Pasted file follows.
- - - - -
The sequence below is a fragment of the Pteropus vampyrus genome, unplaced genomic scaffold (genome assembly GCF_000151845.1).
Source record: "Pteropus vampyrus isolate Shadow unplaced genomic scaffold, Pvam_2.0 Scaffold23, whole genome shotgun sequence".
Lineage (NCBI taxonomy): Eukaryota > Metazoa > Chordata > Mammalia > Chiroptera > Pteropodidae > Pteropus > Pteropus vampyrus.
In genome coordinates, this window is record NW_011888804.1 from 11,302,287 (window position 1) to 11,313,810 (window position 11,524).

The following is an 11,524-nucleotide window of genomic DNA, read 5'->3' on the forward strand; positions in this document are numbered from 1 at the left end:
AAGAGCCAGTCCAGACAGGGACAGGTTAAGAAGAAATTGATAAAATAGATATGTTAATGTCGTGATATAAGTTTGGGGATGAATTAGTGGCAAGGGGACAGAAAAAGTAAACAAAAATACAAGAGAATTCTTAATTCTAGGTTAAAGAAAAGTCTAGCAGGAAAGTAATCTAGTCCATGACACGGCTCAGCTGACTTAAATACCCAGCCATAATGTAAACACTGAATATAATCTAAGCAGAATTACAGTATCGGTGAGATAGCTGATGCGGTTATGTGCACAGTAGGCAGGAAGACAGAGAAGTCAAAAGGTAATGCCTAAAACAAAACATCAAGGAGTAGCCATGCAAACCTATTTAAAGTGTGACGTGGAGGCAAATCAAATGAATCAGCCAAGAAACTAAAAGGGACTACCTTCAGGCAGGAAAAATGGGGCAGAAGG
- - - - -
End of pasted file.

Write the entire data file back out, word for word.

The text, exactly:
The sequence below is a fragment of the Pteropus vampyrus genome, unplaced genomic scaffold (genome assembly GCF_000151845.1).
Source record: "Pteropus vampyrus isolate Shadow unplaced genomic scaffold, Pvam_2.0 Scaffold23, whole genome shotgun sequence".
Lineage (NCBI taxonomy): Eukaryota > Metazoa > Chordata > Mammalia > Chiroptera > Pteropodidae > Pteropus > Pteropus vampyrus.
In genome coordinates, this window is record NW_011888804.1 from 11,302,287 (window position 1) to 11,313,810 (window position 11,524).

The following is an 11,524-nucleotide window of genomic DNA, read 5'->3' on the forward strand; positions in this document are numbered from 1 at the left end:
AAGAGCCAGTCCAGACAGGGACAGGTTAAGAAGAAATTGATAAAATAGATATGTTAATGTCGTGATATAAGTTTGGGGATGAATTAGTGGCAAGGGGACAGAAAAAGTAAACAAAAATACAAGAGAATTCTTAATTCTAGGTTAAAGAAAAGTCTAGCAGGAAAGTAATCTAGTCCATGACACGGCTCAGCTGACTTAAATACCCAGCCATAATGTAAACACTGAATATAATCTAAGCAGAATTACAGTATCGGTGAGATAGCTGATGCGGTTATGTGCACAGTAGGCAGGAAGACAGAGAAGTCAAAAGGTAATGCCTAAAACAAAACATCAAGGAGTAGCCATGCAAACCTATTTAAAGTGTGACGTGGAGGCAAATCAAATGAATCAGCCAAGAAACTAAAAGGGACTACCTTCAGGCAGGAAAAATGGGGCAGAAGG